No talks with Bucs, and Sapp won't sit around

Updated: March 9, 2004, 12:49 PM ET
By Len Pasquarelli |

The Tampa Bay Buccaneers should consider themselves forewarned. Warren Sapp is about to go on the offensive.

The veteran defensive tackle has been frustrated by the Bucs' ongoing inactivity one week into the free-agency signing period, and he's concerned about the widespread perception that he would not leave Florida to continue his NFL career.

Nothing against the Bucs, because he loves that team, but ... the reality is that the chances Warren will be back [with the Bucs] are diminishing.
Drew Rosenhaus, Sapp's agent

In fact, Sapp is keeping an open mind about where he plays in 2004 and beyond and is prepared to be courted. Agent Drew Rosenhaus said Tuesday that there are no understandings -- not even implicitly -- with Bucs officials about Sapp returning to the only team for which he's played his nine NFL seasons.

"We've had no negotiations with the Bucs at all," Rosenhaus said. "Zero. We haven't even gotten a sense from them of where things stand. Other than casual discussions at the Pro Bowl and the combine, where they said they want him back, there's been nothing. I mean, not even an offer, OK?

"I spent more time negotiating with them on the possibility of Nate Webster going back to Tampa Bay than I have on Warren, because at least they actually made me an offer on Nate."

It isn't as if other franchises haven't shown interest in Sapp; rather, there's a feeling that teams don't want to waste their time if he is committed to re-signing with Tampa Bay. Neither do other teams want to be the stalking horse for Sapp, negotiating contract numbers with he and Rosenhaus, then watching them shop the deals to the Bucs as leverage.

Meanwhile, backup linebacker Webster left the Bucs last week to sign a five-year, $11.3 million contract with the Cincinnati Bengals. For the four-year veteran, who's projected to be the Bengals' new starting middle linebacker, leaving Tampa Bay was essentially a "no brainer" given the money and the opportunity.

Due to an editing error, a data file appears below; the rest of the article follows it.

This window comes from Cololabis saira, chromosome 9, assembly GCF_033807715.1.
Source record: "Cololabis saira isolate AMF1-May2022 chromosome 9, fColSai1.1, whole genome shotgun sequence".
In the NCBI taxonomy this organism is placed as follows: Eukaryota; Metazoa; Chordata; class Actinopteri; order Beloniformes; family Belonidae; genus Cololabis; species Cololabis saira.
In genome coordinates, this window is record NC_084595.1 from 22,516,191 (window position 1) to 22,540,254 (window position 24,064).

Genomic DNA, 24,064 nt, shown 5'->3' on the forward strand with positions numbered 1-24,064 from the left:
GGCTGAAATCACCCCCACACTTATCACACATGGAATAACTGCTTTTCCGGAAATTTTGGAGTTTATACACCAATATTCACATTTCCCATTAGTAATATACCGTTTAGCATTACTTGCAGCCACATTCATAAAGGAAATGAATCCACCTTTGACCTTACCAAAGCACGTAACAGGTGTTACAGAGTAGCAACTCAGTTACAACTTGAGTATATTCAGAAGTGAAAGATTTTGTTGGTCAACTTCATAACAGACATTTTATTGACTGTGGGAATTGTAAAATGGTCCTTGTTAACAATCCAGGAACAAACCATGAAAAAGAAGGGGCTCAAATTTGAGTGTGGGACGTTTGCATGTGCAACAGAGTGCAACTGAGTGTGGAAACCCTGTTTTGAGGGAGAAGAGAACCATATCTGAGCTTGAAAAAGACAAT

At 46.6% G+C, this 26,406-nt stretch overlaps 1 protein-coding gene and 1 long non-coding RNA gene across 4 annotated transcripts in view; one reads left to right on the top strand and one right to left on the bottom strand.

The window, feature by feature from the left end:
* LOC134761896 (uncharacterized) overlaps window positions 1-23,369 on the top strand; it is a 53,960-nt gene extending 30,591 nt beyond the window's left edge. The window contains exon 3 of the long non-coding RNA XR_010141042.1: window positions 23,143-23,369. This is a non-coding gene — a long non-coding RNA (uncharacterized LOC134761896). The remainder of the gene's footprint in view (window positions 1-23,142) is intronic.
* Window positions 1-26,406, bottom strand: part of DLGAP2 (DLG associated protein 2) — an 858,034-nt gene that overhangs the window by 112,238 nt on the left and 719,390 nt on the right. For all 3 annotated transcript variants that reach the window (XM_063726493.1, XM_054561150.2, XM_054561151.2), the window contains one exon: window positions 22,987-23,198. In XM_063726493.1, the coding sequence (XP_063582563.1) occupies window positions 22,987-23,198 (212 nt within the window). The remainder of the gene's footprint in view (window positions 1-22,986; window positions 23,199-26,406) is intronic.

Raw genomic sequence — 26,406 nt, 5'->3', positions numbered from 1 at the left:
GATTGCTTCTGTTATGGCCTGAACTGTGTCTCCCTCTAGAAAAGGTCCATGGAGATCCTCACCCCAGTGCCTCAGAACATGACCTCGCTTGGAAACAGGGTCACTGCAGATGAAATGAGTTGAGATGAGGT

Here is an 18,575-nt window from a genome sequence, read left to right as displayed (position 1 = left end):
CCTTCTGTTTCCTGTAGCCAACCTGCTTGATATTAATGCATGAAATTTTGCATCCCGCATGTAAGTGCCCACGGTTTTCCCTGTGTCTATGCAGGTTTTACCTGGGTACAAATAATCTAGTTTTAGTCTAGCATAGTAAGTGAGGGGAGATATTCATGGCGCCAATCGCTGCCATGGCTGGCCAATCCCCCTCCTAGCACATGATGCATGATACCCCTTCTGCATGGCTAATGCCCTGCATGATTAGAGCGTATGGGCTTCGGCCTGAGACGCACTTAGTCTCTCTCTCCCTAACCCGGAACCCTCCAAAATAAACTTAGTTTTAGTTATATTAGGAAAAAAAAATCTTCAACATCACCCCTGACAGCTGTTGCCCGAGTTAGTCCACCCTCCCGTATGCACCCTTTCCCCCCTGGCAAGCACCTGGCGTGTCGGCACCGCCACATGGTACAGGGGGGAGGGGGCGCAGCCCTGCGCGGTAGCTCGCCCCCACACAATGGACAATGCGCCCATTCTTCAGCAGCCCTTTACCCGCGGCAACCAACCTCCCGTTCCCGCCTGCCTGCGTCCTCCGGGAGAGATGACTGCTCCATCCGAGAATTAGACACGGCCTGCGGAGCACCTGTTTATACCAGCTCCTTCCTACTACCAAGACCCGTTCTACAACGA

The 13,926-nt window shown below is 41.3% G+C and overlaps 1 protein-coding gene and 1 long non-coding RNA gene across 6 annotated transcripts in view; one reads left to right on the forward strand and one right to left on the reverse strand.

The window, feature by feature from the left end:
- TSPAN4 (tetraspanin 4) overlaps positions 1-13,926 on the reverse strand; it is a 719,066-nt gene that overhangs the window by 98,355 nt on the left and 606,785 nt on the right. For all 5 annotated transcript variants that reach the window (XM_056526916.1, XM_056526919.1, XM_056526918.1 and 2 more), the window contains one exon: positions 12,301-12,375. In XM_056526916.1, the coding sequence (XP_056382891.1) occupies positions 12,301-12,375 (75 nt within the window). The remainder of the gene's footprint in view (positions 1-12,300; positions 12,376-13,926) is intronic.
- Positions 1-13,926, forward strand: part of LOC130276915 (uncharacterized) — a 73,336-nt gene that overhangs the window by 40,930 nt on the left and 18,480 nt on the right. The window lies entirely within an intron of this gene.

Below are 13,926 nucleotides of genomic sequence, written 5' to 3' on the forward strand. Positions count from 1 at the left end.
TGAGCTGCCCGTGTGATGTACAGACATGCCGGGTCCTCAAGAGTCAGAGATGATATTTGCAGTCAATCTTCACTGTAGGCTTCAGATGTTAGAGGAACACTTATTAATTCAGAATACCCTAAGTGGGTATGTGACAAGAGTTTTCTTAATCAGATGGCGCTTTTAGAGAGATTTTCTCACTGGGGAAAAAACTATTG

For Sapp, leaving the Bucs would likely be more difficult. He's fashioned a Hall of Fame career in Tampa and was integral to the turnaround of one of the NFL's worst franchises, but he is preparing for such an end game.

Rosenhaus reiterated several times Tuesday that he will soon step up negotiations for Sapp and begin arranging visits to other teams. Provided, of course, the franchises which have already demonstrated interest move beyond their phobias of being used to help Sapp get a better deal with the Bucs.

"I can't emphasize enough to other teams," Rosenhaus said, "that Warren should just be treated like every other free agent. There's no mystery, no secret deals in place, and he is ready to move on and look at the options. He wanted the opportunity to return to Tampa but, the way things stand now, I don't think the odds of that are very good."

The cynics might suggest that the always-proactive Rosenhaus is simply on the stump and attempting to stir interest in his client in a slow market. But his suspicions and those of Sapp, that other teams are delaying pursuing him until they are convinced he won't return to the Bucs, are well-founded.

Even at the combine in Indianapolis three weeks ago, Colts coach Tony Dungy said that Sapp would likely go back to the team that chose him in the first round of the 1995 draft, and such sentiment has been echoed in his discussions with general managers and personnel directors around the league. But while there has been plenty of lip service paid by Bucs officials to wanting Sapp back -- and Sapp's relationship with coach Jon Gruden remains strong -- there has been no indication that the team is ready to hold substantive talks about his future.

In fact, only minutes after the start of the free agency period, Bucs defensive line coach Rod Marinelli, who had flown to the West Coast for this express purpose, huddled with unrestricted veteran Darrell Russell about signing with Tampa. The intimations were that Russell might be Sapp's replacement.

Increasingly, Rosenhaus said, it looks as if the Bucs had better start planning how they'll replace his client.

The consensus is that Sapp, at 31, is no longer a dominant force for long stretches. But he still ranks among the top defensive tackles in the game, can still be disruptive, and can have his bags packed quickly.

"Nothing against the Bucs, because he loves that team, but it's time to start considering the reality of the situation," Rosenhaus said. "And the reality is that the chances Warren will be back [with the Bucs] are diminishing."

Senior writer Len Pasquarelli covers the NFL for